Providing airspace for real world multi activity training.


MOD Aberporth, managed by QinetiQ to deliver T3E (Test, Trials, Training and Evaluation) services was the chosen Range to conduct the first Swing Role at the same Range in the UK. This is a multi-role activity where the aircraft quickly switch between mission sets, or even carry out two or more different mission sets simultaneously. In the summer of 2020, the XI (F) Typhoon Squadron successfully completed a series of training sorties, including ASRAAM (Advanced Short Range Air to Air Missile) firing profiles, Paveway IV bombing profiles (PWIVHE), and Strafing (27mm Frangible Armour Piercing rounds (FAP)).

The Brief

The Squadron had a requirement to conduct pre-op deployment training using multiple aerial targets for ASRAAM firing presentations (a mixture of High Explosive and Telemetered rounds) and Paveway IV High Explosive rounds in Air Burst mode and Strafing sorties engaging surface targets.

Our Solution

Previously this type of multi weapon activity has been performed by Typhoons flying separate sorties and single payloads. The capability to conduct swing roles in one location provides considerable value to the RAF, saving time and effort.

MOD Aberporth Range provided a clear safe instrumented Range environment where multi weapon activity sorties could be effectively managed and air and surface targets engaged. As part of QinetiQ’s obligations to adhere to strict environmental conditions, use of PWIV HE in airburst mode was approved after extensive collaboration with Defence Infrastructure Organisation (DIO) and Natural Resources Wales (NRW). Other Range locations allowing PWIV HE bombing typically present a significant increase in fuel burn from originating airfields, so operating at MOD Aberporth significantly reduces the carbon footprint.

The environmental clearance of 27mm FAP rounds at MOD Aberporth also meant that Strafing could be conducted at a UK Range, keeping fuel burn during transit to other Ranges to a minimum by combining the Strafe training with other firings. Achieving approval for Tungsten Alloy materials associated with FAP was another challenge to overcome, again with close collaboration with Air and Space Warfare Centre (ASWC), DIO and NRW, we were able to enable the firing of these rounds providing greater flexibility and efficiency.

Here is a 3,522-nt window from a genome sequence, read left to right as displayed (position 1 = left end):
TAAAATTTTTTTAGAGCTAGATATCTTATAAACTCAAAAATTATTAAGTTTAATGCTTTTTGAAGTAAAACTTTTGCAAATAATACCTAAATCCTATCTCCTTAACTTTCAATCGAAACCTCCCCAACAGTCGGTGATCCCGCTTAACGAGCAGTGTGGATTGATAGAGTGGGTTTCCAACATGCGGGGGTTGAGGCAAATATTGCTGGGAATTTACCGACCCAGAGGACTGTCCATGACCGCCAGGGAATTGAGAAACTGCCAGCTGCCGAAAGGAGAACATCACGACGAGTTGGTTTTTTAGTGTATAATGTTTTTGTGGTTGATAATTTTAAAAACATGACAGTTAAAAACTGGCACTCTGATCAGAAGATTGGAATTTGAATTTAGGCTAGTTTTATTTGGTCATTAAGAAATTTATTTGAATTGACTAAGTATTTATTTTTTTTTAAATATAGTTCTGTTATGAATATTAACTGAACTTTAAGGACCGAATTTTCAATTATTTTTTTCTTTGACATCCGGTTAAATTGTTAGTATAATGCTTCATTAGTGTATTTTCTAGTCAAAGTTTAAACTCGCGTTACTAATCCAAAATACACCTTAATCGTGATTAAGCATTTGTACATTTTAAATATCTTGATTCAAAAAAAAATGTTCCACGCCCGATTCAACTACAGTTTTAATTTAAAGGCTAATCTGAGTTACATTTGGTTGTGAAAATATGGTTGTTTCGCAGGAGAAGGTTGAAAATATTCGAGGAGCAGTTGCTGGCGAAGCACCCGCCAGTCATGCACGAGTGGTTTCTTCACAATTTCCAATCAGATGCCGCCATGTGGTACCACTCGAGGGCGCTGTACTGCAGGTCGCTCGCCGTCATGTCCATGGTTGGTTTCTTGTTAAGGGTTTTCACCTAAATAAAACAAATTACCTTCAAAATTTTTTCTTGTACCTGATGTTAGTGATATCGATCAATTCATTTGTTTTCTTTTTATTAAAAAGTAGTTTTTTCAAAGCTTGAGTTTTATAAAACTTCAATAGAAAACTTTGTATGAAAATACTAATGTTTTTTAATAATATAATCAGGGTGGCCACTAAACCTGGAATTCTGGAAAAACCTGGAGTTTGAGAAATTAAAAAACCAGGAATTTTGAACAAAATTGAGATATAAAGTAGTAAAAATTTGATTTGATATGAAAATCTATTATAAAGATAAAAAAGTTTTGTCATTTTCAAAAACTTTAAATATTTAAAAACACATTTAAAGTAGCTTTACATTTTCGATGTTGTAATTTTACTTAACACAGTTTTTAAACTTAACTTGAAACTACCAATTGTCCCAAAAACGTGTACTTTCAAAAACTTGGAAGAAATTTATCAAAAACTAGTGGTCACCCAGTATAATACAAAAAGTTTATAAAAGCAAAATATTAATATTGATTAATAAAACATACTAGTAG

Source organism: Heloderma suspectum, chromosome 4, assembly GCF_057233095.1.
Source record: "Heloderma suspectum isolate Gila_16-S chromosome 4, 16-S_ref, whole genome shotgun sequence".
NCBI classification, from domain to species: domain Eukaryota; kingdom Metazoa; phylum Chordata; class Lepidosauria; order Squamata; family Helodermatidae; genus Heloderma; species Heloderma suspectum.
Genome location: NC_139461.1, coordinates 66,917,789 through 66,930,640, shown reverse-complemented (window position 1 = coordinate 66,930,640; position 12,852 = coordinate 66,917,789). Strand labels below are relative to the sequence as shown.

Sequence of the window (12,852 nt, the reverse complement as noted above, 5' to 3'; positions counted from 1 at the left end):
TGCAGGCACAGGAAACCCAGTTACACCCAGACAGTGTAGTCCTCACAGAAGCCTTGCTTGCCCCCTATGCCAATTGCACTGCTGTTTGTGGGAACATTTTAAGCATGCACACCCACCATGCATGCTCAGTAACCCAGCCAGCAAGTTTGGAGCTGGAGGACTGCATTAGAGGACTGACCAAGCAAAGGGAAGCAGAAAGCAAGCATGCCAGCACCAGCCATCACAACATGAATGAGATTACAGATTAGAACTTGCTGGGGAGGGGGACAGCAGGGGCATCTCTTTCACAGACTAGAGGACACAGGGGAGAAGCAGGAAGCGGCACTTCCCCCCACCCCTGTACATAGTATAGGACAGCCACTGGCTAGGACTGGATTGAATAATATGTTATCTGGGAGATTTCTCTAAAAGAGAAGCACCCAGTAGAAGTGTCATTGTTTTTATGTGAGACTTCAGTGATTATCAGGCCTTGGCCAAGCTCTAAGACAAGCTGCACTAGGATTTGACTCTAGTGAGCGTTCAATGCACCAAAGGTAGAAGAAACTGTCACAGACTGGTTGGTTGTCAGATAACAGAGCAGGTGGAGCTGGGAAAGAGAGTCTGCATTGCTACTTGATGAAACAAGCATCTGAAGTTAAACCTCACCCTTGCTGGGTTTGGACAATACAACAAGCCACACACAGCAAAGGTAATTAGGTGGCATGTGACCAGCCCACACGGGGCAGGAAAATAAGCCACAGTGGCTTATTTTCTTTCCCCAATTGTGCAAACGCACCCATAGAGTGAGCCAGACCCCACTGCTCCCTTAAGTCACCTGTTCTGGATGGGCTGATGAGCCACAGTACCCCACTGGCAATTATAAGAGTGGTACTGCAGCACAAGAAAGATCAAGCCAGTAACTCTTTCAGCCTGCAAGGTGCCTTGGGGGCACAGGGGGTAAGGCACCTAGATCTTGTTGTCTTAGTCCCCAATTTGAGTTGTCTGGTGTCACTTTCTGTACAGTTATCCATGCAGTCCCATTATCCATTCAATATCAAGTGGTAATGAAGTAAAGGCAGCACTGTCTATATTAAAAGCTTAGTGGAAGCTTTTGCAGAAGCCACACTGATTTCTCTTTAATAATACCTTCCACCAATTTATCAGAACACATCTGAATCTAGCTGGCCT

QinetiQ staff at MOD Aberporth developed novel targets made from wood, rather than the usual metal structures. These were created as a proof of concept with the ultimate aim to reduce the environmental impact of deploying and retrieving targets, and faster decomposition. For the air-to-air phase of the missions, the target of choice was the Mirach 100-5 drone, operated by QinetiQ under the Combined Aerial Target Service (CATS).

Sqn Ldr Carl Rich commented “These new Range capabilities are the culmination of three years of Range and target development between the RAF’s Air & Space Warfare Centre (ASWC) and QinetiQ, who manage a number of MOD UK Ranges under the Long Term Partnering Agreement (LTPA) contract.

This increase in UK Range capability provides cost effective advanced aircrew training and improved pre-operations deployment training for RAF pilots, demonstrating how the MOD, RAF and QinetiQ are working together to support the RAF’s Front Line Squadrons.

Outomes and Benefits

The ability to provide this level of realistic training is a real step forward for T3E. Historically the Air Ranges have conducted trial activities as individual weapon sorties, but this move to more representative training means that the war fighter is now able to train as they would fight. The depth of knowledge and experience of the Range personnel combined with the close working relationships has enabled these changes to be made in consultation with ASWC. This represents a significant evolution to the way the Ranges conduct training campaigns for the front line squadrons and helps ensure that Aircrew are better prepare for operational deployment.

Conducting such a complex training exercise requires close collaboration and consultation between numerous parties, including NATS, the Met Office, DIO and ASWC. The pilots who took part in the recent training received a relevant and representative operational environment providing a level of realism, ‘Train As you Fight,’ enhancing valuable skills and experience for future operations.

Steve Fitz-Gerald, Group Managing Director, Maritime & Land, QinetiQ, commented:

"I’m delighted that the recent training exercise at MOD Aberporth provided the RAF with valuable opportunities to evaluate their weapons systems in realistic scenarios. The developments on the range are providing our customers with the airspace they need to offer excellent real-world and pre deployment training, providing valuable skills and experience for future operations."

To further enhance the pilot experience, the ability to carry out sorties with Forward Air Controllers (FAC), or Joint Terminal Attack Controllers (JTAC) has been cleared at MOD Aberporth. Additionally, a concept being explored is the Live Virtual Construct (LVC), which would introduce synthetic elements in order for aircraft to fight their way onto and off the Range.